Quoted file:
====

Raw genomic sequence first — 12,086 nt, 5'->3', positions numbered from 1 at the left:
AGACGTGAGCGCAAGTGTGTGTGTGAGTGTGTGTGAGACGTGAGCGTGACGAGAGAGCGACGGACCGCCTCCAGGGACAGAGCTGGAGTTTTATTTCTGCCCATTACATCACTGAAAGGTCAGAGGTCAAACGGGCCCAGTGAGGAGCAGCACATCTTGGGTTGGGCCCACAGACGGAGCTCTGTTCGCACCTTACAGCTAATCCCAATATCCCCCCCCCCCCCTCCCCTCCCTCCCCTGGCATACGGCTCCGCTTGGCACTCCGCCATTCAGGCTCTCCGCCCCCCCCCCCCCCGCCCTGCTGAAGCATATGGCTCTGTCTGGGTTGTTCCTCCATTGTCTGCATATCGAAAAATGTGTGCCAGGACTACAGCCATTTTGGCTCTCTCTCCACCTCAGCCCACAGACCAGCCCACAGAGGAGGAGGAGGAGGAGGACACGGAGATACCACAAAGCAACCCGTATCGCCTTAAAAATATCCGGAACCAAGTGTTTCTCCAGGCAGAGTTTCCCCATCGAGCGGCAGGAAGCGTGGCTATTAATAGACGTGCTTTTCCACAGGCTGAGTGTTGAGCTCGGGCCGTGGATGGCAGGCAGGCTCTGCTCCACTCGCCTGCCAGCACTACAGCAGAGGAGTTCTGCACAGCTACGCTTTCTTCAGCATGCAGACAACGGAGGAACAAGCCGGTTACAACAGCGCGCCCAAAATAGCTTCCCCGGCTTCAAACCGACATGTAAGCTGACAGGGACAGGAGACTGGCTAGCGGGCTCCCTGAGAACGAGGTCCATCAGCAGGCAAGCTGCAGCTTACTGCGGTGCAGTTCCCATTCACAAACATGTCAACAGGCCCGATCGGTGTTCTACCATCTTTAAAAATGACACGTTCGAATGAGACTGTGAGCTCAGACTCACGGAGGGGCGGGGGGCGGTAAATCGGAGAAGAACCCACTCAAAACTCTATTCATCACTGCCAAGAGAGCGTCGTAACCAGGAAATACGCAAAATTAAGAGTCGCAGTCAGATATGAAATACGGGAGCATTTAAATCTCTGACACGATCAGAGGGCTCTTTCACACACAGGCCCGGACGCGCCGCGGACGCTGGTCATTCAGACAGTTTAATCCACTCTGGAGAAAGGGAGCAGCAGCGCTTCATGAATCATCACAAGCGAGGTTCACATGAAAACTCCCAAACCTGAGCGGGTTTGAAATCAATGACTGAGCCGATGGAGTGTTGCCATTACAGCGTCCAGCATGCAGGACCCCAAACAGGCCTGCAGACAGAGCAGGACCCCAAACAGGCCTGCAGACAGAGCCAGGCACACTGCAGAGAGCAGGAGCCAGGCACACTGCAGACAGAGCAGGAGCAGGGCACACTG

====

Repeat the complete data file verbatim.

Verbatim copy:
Raw genomic sequence first — 12,086 nt, 5'->3', positions numbered from 1 at the left:
AGACGTGAGCGCAAGTGTGTGTGTGAGTGTGTGTGAGACGTGAGCGTGACGAGAGAGCGACGGACCGCCTCCAGGGACAGAGCTGGAGTTTTATTTCTGCCCATTACATCACTGAAAGGTCAGAGGTCAAACGGGCCCAGTGAGGAGCAGCACATCTTGGGTTGGGCCCACAGACGGAGCTCTGTTCGCACCTTACAGCTAATCCCAATATCCCCCCCCCCCCCTCCCCTCCCTCCCCTGGCATACGGCTCCGCTTGGCACTCCGCCATTCAGGCTCTCCGCCCCCCCCCCCCCCGCCCTGCTGAAGCATATGGCTCTGTCTGGGTTGTTCCTCCATTGTCTGCATATCGAAAAATGTGTGCCAGGACTACAGCCATTTTGGCTCTCTCTCCACCTCAGCCCACAGACCAGCCCACAGAGGAGGAGGAGGAGGAGGACACGGAGATACCACAAAGCAACCCGTATCGCCTTAAAAATATCCGGAACCAAGTGTTTCTCCAGGCAGAGTTTCCCCATCGAGCGGCAGGAAGCGTGGCTATTAATAGACGTGCTTTTCCACAGGCTGAGTGTTGAGCTCGGGCCGTGGATGGCAGGCAGGCTCTGCTCCACTCGCCTGCCAGCACTACAGCAGAGGAGTTCTGCACAGCTACGCTTTCTTCAGCATGCAGACAACGGAGGAACAAGCCGGTTACAACAGCGCGCCCAAAATAGCTTCCCCGGCTTCAAACCGACATGTAAGCTGACAGGGACAGGAGACTGGCTAGCGGGCTCCCTGAGAACGAGGTCCATCAGCAGGCAAGCTGCAGCTTACTGCGGTGCAGTTCCCATTCACAAACATGTCAACAGGCCCGATCGGTGTTCTACCATCTTTAAAAATGACACGTTCGAATGAGACTGTGAGCTCAGACTCACGGAGGGGCGGGGGGCGGTAAATCGGAGAAGAACCCACTCAAAACTCTATTCATCACTGCCAAGAGAGCGTCGTAACCAGGAAATACGCAAAATTAAGAGTCGCAGTCAGATATGAAATACGGGAGCATTTAAATCTCTGACACGATCAGAGGGCTCTTTCACACACAGGCCCGGACGCGCCGCGGACGCTGGTCATTCAGACAGTTTAATCCACTCTGGAGAAAGGGAGCAGCAGCGCTTCATGAATCATCACAAGCGAGGTTCACATGAAAACTCCCAAACCTGAGCGGGTTTGAAATCAATGACTGAGCCGATGGAGTGTTGCCATTACAGCGTCCAGCATGCAGGACCCCAAACAGGCCTGCAGACAGAGCAGGACCCCAAACAGGCCTGCAGACAGAGCCAGGCACACTGCAGAGAGCAGGAGCCAGGCACACTGCAGACAGAGCAGGAGCAGGGCACACTG